How to choose the right bike saddle for you

If you want to be comfortable on your bike, one of the most important decisions to consider is choosing the right bike saddle for you. The saddle your bike came with might be adequate for a short ride here and there, but when you start to ride more regularly you’ll start to notice just how important tailoring the right bike saddle for you is.

Saddle selection can affect your health and enjoyment levels on the bike, so it’s important to make an active and well-informed choice.  Why? Because a saddle with a poor ergonomic design that doesn’t suit your anatomy or your intended use (eg. mountain bike vs commute vs road race) can cause loads of problems.  These include:

  • Perineal pain (saddle sores)
  • Impotence / genital pain / numbness
  • Poor spinal posture leading to back and neck pain
  • Even knee pain can result from a poor saddle choice!

A well designed ergonomic saddle will permit a far better position on the bike leading to comfort and performance gains. Just as there are different types of bikes, there are different types of saddles.  At the extremes, the saddle you choose for a town bike is completely different to a time trial bike because your sitting posture is vastly different between bikes, resulting in very different parts of your bony pelvis being in contact with the saddle.

Comfort Saddle
Source: www.bikeexchange.com.au
Ergonomic saddle. Source: www.amazon.com

How do you choose a saddle?  Here are a few things to consider:

  • Saddle width: it needs to be wide enough to support your pelvic bones.  Wider for upright postures and narrow for racing / low postures (where the pelvic bones also narrow).
  • Padding: more for upright bikes, less for race bikes.
  • Shape: a modern ergonomic design with central relief channel and lateral groove to unload sensitive soft tissue areas (see images below).

And most importantly, you will need some test rides to decide if the saddle will work for you or not.

Left (black saddle) is almost completely flat with no ergonomic shape at all and caused the rider perineal pain. On the right (yellow saddle) notice the curved ergonomic shape which alleviates saddle pressures and pains.

Left (black saddle): Notice the direct contact between the front of the pelvis and saddle nose – ouch! Right (yellow saddle): The arrow shows the space available to keep pressure off your soft tissues – comfort!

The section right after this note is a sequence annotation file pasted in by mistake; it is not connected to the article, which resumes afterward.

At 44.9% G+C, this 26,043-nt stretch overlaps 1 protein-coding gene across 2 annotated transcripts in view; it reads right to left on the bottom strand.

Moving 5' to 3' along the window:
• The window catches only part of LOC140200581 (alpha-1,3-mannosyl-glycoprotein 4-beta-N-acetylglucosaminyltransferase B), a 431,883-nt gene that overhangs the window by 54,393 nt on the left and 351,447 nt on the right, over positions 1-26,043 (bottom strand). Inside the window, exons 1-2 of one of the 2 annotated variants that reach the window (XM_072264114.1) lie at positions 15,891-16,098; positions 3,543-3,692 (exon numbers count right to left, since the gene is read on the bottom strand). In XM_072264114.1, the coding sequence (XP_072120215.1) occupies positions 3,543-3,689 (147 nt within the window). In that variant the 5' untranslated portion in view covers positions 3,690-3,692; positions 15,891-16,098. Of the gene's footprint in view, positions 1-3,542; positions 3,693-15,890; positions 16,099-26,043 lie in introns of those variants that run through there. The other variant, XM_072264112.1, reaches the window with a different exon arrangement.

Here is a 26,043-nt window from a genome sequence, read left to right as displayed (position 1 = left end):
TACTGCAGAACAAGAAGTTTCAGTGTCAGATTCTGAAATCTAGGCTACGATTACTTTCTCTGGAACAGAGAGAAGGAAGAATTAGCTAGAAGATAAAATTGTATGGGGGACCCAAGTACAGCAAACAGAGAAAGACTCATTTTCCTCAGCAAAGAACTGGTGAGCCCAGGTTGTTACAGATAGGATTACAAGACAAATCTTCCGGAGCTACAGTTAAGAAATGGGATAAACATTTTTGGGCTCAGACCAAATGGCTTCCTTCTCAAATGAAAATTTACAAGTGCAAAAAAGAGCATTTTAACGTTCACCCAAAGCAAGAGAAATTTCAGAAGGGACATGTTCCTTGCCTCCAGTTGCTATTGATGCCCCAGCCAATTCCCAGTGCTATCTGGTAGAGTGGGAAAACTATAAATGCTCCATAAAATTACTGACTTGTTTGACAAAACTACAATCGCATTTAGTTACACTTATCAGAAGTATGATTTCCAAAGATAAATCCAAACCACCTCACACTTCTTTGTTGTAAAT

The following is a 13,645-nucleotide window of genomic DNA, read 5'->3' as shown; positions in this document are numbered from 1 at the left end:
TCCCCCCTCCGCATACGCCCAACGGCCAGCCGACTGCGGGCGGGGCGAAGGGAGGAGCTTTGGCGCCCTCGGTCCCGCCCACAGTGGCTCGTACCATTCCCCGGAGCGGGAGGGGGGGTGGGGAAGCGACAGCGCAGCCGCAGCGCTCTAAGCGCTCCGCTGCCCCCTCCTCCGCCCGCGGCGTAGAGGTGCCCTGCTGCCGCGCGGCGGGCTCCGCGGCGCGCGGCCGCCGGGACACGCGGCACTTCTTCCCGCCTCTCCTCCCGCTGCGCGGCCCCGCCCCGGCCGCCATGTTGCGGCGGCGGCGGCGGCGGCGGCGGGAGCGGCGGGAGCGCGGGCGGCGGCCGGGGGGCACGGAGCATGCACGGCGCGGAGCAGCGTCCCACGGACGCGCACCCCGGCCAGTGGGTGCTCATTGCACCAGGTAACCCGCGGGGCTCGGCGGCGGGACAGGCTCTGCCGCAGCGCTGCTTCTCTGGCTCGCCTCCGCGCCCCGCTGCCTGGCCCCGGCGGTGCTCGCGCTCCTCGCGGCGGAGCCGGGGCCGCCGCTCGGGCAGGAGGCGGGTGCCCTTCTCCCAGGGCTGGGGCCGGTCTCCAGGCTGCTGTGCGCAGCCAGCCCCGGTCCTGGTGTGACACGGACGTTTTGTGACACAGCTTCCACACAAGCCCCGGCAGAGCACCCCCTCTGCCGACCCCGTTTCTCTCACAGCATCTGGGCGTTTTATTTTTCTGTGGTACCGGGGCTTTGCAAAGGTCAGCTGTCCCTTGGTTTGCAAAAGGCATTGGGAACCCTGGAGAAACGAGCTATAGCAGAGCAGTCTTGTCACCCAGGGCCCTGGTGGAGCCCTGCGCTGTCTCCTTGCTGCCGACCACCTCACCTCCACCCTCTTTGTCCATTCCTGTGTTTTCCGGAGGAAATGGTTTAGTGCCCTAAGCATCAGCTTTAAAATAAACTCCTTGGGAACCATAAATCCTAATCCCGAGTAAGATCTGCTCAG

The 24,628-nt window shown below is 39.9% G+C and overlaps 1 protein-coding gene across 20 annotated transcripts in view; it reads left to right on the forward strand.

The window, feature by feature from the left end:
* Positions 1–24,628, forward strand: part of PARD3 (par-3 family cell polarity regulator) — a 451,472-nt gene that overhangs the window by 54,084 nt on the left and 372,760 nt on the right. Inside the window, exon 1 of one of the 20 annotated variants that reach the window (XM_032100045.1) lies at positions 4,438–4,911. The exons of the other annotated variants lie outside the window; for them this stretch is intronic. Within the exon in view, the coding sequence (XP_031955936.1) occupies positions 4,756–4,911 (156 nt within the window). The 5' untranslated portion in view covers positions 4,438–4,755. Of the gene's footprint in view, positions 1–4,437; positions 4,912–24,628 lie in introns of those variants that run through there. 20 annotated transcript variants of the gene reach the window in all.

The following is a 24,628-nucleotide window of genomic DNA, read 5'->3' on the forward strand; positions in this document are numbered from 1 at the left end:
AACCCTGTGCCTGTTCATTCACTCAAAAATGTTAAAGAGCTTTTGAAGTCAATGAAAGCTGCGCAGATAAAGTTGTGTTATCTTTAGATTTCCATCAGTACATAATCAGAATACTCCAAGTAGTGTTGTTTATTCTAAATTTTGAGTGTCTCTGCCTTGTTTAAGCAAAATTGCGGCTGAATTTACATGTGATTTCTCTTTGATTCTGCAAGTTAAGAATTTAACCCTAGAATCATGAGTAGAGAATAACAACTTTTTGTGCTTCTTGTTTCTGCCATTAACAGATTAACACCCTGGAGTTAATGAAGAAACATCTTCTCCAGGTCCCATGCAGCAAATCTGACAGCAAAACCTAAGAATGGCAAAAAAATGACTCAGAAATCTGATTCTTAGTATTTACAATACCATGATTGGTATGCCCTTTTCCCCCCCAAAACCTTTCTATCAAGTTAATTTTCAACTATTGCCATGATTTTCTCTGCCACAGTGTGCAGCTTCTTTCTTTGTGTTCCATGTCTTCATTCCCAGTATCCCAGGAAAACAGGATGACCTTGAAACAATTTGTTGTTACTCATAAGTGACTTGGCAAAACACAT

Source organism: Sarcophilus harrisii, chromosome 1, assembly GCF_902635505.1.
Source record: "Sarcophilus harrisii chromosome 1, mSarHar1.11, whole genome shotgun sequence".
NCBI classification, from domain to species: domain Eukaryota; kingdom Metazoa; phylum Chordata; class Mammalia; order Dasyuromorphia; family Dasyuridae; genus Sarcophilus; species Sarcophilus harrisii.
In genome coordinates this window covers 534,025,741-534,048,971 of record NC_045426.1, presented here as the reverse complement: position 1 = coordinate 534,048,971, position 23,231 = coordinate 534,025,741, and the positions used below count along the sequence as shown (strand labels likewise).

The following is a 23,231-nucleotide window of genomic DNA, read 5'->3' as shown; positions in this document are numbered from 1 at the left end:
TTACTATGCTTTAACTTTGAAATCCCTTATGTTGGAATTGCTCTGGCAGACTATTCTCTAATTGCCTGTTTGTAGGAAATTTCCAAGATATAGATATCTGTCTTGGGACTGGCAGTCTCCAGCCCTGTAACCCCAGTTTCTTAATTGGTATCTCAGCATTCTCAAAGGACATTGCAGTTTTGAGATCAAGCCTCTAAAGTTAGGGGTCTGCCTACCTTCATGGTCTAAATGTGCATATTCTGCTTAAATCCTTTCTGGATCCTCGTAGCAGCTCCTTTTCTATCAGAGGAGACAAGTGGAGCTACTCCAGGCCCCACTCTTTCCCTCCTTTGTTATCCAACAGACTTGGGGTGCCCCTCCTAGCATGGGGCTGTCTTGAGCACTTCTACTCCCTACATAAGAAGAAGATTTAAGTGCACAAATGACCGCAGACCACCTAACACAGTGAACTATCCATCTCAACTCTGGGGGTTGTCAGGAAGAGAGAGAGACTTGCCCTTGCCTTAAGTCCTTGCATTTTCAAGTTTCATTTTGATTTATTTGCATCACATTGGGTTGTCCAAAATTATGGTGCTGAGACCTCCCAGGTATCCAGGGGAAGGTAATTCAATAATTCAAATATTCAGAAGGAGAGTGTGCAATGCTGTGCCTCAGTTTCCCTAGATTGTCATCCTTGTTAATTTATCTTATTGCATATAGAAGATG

How to pack all the essentials for a bike ride

Imagine, you’re on the road 10 kilometres from home and you get a flat tyre.

You scramble for a spare tyre, only to realise you didn’t pack one. Avoid this situation by packing all the essentials for a bike ride. Packing the right tools and educating yourself on how to use them will make the job easier and get you back on the bike quicker.

Essentials for a bike ride

  • Small pump or Co2 canisters: Fixed to the frame or in a saddlebag. Co2 canisters are costly and less environmentally friendly but are quick and fuss-free.
  • Puncture repair kit and tyre levers: New versions have glue-less patches that act like a band-aid.
  • Spare tube(s): Rolled up and in the saddlebag or spare bidon (tool carrier)
  • A multi-tool: Fits in your saddlebag and has almost everything for the quick fix mechanical problems
  • Water (bottle or camelback)
  • Nutrition (Snacks): None perishable items are the best and treats for extra motivation work well with the young ones.
  • Cash and phone for emergencies
  • Sun protection
  • Medications
  • Emergency details (ID)

Carry these essentials in your jersey pockets or a small backpack.

If you’re commuting to work, going for a much longer ride, or you just don’t like the feeling of heavy backpacks and/or pockets, you may like to carry your belongings on the bike as opposed to on the person.

On the bike‘ refers to devices that put the weight of your items on the bike, which means that your body is free to move without being weighed down.

Pannier bags stay on your bike in a fixed position whilst frame bags (also called bento bags) are fixed to the frame.

Other handy items

  • Lightweight spray jacket: Packs neatly
  • Bike lights: White on the front, red on the back
  • Spare socks
  • Wet wipes: After you change a flat, put the chain back on or stop for a lunch date.